The Ranch at Li'l Promised Land LLC

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Herd health testing is important!

Please educate yourself about goat diseases and consider buying from breeders who health test, preferably annually.

Here are some links to different goat diseases to help in your research:
Caseous Lymphadenitis (CL):
"Caseous lymphadenitis is a contagious bacterial infection of the lymph nodes of sheep and goats. It is caused by a bacterium called Corynebacterium pseudotuberculosis. This bacterium is extraordinarily durable, apparently able to survive in soil for months to years, even in dry climates with substantial sun exposure."

Caprine arthritis encephalitis (CAE):

".. is a contagious viral disease of goats. The disease is typically spread from mother to kid through the ingestion of colostrum or milk. CAE virus may also be spread among adult goats through contact with body secretions including blood and feces of infected goats."


"Johne’s (pronounced “Yoh-nees”) disease and paratuberculosis are two names for the same animal disease. Named after a German veterinarian, this fatal gastrointestinal disease was first clearly described in a dairy cow in 1895. A bacterium named Mycobacterium avium subspecies paratuberculosis (abbreviated “MAP”) is the cause of Johne’s disease."

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Feeding and health care at Li'l Promised Land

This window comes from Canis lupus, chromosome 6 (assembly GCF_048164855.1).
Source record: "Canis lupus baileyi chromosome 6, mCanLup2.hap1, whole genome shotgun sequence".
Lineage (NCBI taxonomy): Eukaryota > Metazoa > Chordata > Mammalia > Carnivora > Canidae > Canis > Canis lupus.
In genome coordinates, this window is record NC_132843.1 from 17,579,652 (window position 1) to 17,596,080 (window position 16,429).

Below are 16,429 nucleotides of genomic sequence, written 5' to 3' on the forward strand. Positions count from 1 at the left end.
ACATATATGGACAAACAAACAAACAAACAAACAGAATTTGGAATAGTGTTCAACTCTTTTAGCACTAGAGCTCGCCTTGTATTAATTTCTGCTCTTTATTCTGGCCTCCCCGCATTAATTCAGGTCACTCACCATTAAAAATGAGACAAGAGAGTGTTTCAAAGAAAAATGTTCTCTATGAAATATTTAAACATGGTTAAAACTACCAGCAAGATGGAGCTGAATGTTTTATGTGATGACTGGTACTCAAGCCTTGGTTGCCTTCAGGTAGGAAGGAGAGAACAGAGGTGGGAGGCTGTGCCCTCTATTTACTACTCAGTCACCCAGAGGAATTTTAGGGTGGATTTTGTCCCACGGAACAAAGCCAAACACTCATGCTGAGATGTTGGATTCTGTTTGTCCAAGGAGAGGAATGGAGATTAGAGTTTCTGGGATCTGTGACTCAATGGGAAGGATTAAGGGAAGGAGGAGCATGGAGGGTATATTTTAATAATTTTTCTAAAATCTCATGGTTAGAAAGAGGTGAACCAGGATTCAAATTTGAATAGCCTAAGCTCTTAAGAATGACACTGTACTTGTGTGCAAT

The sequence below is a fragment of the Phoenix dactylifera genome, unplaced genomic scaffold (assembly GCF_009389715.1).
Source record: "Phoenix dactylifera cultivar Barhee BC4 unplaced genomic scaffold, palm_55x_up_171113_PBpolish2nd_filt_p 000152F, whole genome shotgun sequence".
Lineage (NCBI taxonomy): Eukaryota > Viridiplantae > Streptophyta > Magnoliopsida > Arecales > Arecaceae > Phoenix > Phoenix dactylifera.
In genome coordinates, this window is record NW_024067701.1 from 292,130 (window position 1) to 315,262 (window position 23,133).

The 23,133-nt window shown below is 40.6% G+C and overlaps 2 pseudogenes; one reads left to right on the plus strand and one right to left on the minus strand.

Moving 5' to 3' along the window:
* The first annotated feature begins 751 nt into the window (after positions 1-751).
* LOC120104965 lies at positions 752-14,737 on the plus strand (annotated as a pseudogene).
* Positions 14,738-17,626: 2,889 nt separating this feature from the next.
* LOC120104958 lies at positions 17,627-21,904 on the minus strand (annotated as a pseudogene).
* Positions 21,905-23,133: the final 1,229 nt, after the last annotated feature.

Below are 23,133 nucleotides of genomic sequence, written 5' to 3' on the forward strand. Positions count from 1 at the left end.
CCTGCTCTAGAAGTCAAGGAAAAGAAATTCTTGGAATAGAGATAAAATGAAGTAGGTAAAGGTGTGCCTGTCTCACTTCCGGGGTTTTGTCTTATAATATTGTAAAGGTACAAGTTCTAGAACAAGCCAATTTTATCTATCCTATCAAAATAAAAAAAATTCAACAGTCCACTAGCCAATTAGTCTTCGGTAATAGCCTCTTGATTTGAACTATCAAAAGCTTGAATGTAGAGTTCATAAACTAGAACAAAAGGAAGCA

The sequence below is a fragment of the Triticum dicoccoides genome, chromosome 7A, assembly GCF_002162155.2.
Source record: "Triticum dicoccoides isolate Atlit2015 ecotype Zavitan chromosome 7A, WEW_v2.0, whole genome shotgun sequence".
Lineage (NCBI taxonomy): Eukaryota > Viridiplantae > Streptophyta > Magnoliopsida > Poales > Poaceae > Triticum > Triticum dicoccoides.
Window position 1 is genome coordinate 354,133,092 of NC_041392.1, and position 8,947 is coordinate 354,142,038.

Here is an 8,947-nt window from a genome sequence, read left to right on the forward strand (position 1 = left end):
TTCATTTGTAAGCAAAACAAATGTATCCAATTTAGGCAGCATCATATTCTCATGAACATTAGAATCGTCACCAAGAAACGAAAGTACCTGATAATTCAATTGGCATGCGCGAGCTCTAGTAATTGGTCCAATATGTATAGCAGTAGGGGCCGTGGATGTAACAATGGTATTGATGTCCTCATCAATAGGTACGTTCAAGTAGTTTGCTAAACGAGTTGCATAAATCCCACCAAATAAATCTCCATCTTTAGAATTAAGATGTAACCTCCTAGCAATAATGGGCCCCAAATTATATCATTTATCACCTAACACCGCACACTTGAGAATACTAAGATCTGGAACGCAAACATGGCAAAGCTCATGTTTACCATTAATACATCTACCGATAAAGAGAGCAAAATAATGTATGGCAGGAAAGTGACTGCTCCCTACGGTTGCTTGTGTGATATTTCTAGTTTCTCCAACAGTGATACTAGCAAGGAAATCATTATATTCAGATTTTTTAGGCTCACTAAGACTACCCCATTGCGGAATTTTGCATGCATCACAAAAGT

We like to use herbal/holistic remedies when possible and only use antibiotics in rare cases, if we feel it is necessary, such as to save a life or to treat the rare case of mastitis. We might have used antibiotics twice in the 9 years we've raised goats.

We don't grain feed the Kiko goats, but do feed our dairy goats grain while we're milking them which is about 10 months out of the year.  Their grain is currently conventional and does contain both corn and soy.

We don't spray our pasture and we try to buy hay that is not sprayed, but we've found that many farmers spray once in the spring with herbicides,  because many horse people (who may also buy the same hay) don't like weeds. 

We usually buy third cut alfalfa which is harvested in the fall and hope most of the spray has been out of the plant by then. We haven't found a reliable source of hay from one farmer and end up buying from multiple sources throughout the year (always looking for the 3rd cut regardless of when we purchase it).

The chickens and ducks also eat conventional grain, along with lots of kitchen scraps from our family cooking. 

Someday we would love to be all organic or at least non GMO, but we cannot afford it at this time. We can't even feed our human family all organic,  but we do what we can to be as healthy as possible. :)